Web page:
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Author Jake King is currently the preaching minister
at church in Seneca, Missouri.
The recent floodwaters that have hit our area led me to think of a passage in the book of Psalms. Before I share this passage with you, you should know that different translations of the Bible use slightly different wording in this passage.
The passage is Psalm 29:10. In the King James Version, this passage reads, “The Lord sitteth upon the flood; Yea, the Lord sitteth King for ever.” In the New King James Version, the passage says, “The Lord sat enthroned at the Flood, And the Lord sits as King forever.”
You’ll notice that they changed the first “sitteth” (which would be present tense) to the word “sat” (which would be past tense). Looking at other translations, we find that some are like the King James, and use a present tense word. For example, the NIV and ESV both say, “The Lord sits enthroned over the flood,” and the CEB essentially says the same: “The Lord sits enthroned over the floodwaters…”
Other translations are like the New King James and use a past tense word. The NASB, for example, says, “The Lord sat as King at the flood…” The Living Bible, likewise, speaks in the past tense, saying, “At the Flood the Lord showed his control of all creation.”
If the past tense is correct, the verse may be talking about the flood of Noah’s time. The word used for “flood” in the verse may be helpful to note as well. Derek Kidner wrote, “The word for flood is significant, for it is found elsewhere only in Genesis 6-11, and only of Noah’s flood.”
But whether the verse is talking about Noah’s flood or floodwaters in general (including the ones recently in our area), the point remains the same that God is King. God is in control. And with Him, everything will be okay. As it says in the next verse, "The Lord will give strength to His people; The Lord will bless His people with peace" (Psalm 29:11 NASB).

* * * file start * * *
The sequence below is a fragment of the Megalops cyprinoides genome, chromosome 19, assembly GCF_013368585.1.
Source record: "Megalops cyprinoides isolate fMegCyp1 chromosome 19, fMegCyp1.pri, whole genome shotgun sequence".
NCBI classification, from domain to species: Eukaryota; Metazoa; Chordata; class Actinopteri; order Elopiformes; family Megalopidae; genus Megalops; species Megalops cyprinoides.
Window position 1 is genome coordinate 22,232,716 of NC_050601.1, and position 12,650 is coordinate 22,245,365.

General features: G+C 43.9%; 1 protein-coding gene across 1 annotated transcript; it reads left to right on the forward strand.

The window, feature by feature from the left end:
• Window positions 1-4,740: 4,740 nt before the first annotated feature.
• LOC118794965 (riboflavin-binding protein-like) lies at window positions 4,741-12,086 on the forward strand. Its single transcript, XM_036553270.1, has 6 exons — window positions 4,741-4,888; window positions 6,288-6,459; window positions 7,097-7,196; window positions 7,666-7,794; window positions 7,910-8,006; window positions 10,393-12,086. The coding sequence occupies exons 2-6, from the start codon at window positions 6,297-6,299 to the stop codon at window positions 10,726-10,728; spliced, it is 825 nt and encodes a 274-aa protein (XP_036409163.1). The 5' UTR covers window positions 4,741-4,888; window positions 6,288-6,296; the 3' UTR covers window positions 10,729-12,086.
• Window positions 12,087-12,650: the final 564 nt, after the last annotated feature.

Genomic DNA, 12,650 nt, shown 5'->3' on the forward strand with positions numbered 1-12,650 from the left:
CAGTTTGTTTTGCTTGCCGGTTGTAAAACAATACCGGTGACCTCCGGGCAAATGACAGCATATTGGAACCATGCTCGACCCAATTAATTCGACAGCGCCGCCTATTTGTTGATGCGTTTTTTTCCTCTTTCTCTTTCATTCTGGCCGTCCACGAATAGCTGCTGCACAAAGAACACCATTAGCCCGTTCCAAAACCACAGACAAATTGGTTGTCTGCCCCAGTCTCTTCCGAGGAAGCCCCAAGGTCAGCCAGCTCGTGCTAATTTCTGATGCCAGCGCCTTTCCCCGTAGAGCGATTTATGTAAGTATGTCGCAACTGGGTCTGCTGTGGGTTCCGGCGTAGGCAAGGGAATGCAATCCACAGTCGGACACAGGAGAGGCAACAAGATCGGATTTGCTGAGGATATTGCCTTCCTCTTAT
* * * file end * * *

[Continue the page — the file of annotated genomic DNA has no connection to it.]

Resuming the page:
Consider some other verses in the book of Psalms. First, there is that verse in the 23rd psalm that says, “Even though I walk through the valley of the shadow of death, I will fear no evil, for you are with me; your rod and your staff, they comfort me” (Psalm 23:4 ESV).
Also, notice the first verses in the 46th psalm: “God is our protection and our strength. He always helps in times of trouble. So we will not be afraid even if the earth shakes, or the mountains fall into the sea” (Psalm 46:1-2 NCV). Later in that psalm, it says, “Be still, and know that I am God" (Psalm 46:10 NIV).
No matter what may be happening around us—whether we are walking through the valley of the shadow of death, whether earth is shaking or the mountains are falling into the sea, or whether the floodwaters are rising around us—we can be calm because we know that, with God, everything will be okay.
Of course, this doesn’t mean that nothing bad will happen to us. Bad things will happen to us—including death. But even then, with God, everything will be all right. As Paul said, “to die is gain” (Philippians 1:21 NKJV).
So we don’t have to be afraid. No matter what’s going on, God is King, and with Him, you’ll be okay.
Rounding out the series of lessons for our Golden Anniversary is our current associate preacher, Nathan Honeycutt. Nathan parsed the portion of Philippians 4:8 that addresses Whatever Is Commendable. Take the time to listen to the lesson here.
Preaching for one of the Lord's congregations in Oklahoma City, David Deffenbaugh aptly presented the fifth in our series about Philippians 4:8. Here, David preaches about a word that appears only once in the New Testament - Whatever Is Lovely. This is a must-listen.
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